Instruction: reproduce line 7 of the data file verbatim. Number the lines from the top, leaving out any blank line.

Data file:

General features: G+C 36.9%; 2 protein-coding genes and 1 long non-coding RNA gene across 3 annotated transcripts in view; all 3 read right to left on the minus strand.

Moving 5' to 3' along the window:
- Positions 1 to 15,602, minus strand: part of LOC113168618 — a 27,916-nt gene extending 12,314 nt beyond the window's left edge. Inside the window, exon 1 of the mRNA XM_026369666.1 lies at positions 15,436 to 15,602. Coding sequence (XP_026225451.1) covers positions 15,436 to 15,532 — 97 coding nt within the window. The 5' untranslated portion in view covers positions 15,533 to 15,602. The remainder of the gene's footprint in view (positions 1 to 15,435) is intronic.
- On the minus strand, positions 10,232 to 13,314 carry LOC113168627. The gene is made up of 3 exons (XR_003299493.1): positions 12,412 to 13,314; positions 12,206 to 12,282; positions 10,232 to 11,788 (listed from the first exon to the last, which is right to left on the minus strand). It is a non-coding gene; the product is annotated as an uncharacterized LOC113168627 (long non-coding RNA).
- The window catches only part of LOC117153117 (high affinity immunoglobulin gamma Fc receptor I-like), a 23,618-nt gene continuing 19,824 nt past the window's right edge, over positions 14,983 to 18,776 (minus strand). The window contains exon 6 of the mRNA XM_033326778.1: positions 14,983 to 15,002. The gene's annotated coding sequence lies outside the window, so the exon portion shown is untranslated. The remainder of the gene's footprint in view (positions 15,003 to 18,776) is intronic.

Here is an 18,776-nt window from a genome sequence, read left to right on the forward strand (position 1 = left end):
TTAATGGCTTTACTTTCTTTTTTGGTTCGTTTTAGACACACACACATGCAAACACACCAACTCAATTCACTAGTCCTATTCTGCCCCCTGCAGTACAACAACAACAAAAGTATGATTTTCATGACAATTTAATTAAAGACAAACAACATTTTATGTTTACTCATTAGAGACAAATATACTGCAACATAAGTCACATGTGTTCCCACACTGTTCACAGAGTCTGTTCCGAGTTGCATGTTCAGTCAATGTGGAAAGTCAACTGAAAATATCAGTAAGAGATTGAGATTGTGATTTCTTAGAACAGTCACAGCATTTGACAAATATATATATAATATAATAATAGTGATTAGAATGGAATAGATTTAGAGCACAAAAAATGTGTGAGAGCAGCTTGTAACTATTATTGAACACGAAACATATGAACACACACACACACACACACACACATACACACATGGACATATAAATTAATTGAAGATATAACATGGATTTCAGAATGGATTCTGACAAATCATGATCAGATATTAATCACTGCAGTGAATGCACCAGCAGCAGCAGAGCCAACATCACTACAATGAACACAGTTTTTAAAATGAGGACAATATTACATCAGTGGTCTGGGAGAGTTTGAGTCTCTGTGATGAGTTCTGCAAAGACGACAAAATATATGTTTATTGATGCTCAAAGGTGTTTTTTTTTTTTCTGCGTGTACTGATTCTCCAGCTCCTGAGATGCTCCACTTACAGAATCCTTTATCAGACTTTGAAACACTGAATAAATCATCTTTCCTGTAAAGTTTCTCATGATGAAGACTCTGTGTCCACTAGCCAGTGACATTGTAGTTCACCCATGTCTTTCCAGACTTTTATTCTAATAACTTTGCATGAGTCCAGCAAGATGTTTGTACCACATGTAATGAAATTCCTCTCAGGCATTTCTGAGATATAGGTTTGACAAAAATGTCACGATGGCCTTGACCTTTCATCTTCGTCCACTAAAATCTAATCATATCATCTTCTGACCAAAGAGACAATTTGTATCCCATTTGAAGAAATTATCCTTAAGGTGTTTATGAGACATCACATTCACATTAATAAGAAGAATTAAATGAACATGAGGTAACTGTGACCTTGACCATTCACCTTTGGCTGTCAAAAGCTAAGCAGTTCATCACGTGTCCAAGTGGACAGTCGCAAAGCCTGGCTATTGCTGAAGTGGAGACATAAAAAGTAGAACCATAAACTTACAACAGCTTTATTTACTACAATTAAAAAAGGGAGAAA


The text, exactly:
TTAATGGCTTTACTTTCTTTTTTGGTTCGTTTTAGACACACACACATGCAAACACACCAACTCAATTCACTAGTCCTATTCTGCCCCCTGCAGTACAACAACAACAAAAGTATGATTTTCATGACAATTTAATTAAAGACAAACAACATTTTATGTTTACTCATTAGAGACAAATATACTGCAACATAAGTCACATGTGTTCCCACACTGTTCACAGAGTCTGTTCCGAGTTGCATGTTCAGTCAATGTGGAAAGTCAACTGAAAATATCAGTAAGAGATTGAGATTGTGATTTCTTAGAACAGTCACAGCATTTGACAAATATATATATAATATAATAATAGTGATTAGAATGGAATAGATTTAGAGCACAAAAAATGTGTGAGAGCAGCTTGTAACTATTATTGAACACGAAACATATGAACACACACACACACACACACACACATACACACATGGACATATAAATTAATTGAAGATATAACATGGATTTCAGAATGGATTCTGACAAATCATGATCAGATATTAATCACTGCAGTGAATGCACCAGCAGCAGCAGAGCCAACATCACTACAATGAACACAGTTTTTAAAATGAGGACAATATTACATCAGTGGTCTGGGAGAGTTTGAGTCTCTGTGATGAGTTCTGCAAAGACGACAAAATATATGTTTATTGATGCTCAAAGGTGTTTTTTTTTTTTCTGCGTGTACTGATTCTCCAGCTCCTGAGATGCTCCACTTACAGAATCCTTTATCAGACTTTGAAACACTGAATAAATCATCTTTCCTGTAAAGTTTCTCATGATGAAGACTCTGTGTCCACTAGCCAGTGACATTGTAGTTCACCCATGTCTTTCCAGACTTTTATTCTAATAACTTTGCATGAGTCCAGCAAGATGTTTGTACCACATGTAATGAAATTCCTCTCAGGCATTTCTGAGATATAGGTTTGACAAAAATGTCACGATGGCCTTGACCTTTCATCTTCGTCCACTAAAATCTAATCATATCATCTTCTGACCAAAGAGACAATTTGTATCCCATTTGAAGAAATTATCCTTAAGGTGTTTATGAGACATCACATTCACATTAATAAGAAGAATTAAATGAACATGAGGTAACTGTGACCTTGACCATTCACCTTTGGCTGTCAAAAGCTAAGCAGTTCATCACGTGTCCAAGTGGACAGTCGCAAAGCCTGGCTATTGCTGAAGTGGAGACATAAAAAGTAGAACCATAAACTTACAACAGCTTTATTTACTACAATTAAAAAAGGGAGAAA